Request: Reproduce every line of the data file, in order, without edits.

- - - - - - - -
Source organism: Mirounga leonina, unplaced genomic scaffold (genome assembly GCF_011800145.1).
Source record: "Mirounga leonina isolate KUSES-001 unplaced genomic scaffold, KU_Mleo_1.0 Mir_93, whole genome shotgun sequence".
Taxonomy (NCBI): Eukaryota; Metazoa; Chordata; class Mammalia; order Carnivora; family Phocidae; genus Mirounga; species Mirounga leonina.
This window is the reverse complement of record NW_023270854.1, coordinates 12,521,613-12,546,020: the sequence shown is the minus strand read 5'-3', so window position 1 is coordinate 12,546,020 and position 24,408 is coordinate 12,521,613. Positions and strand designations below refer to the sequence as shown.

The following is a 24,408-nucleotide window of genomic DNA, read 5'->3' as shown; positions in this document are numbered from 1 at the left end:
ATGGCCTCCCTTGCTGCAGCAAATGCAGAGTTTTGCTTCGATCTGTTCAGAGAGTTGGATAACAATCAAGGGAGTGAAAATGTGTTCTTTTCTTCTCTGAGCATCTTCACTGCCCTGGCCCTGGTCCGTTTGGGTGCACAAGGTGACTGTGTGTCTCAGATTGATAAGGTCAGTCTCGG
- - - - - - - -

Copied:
Source organism: Mirounga leonina, unplaced genomic scaffold (genome assembly GCF_011800145.1).
Source record: "Mirounga leonina isolate KUSES-001 unplaced genomic scaffold, KU_Mleo_1.0 Mir_93, whole genome shotgun sequence".
Taxonomy (NCBI): Eukaryota; Metazoa; Chordata; class Mammalia; order Carnivora; family Phocidae; genus Mirounga; species Mirounga leonina.
This window is the reverse complement of record NW_023270854.1, coordinates 12,521,613-12,546,020: the sequence shown is the minus strand read 5'-3', so window position 1 is coordinate 12,546,020 and position 24,408 is coordinate 12,521,613. Positions and strand designations below refer to the sequence as shown.

The following is a 24,408-nucleotide window of genomic DNA, read 5'->3' as shown; positions in this document are numbered from 1 at the left end:
ATGGCCTCCCTTGCTGCAGCAAATGCAGAGTTTTGCTTCGATCTGTTCAGAGAGTTGGATAACAATCAAGGGAGTGAAAATGTGTTCTTTTCTTCTCTGAGCATCTTCACTGCCCTGGCCCTGGTCCGTTTGGGTGCACAAGGTGACTGTGTGTCTCAGATTGATAAGGTCAGTCTCGG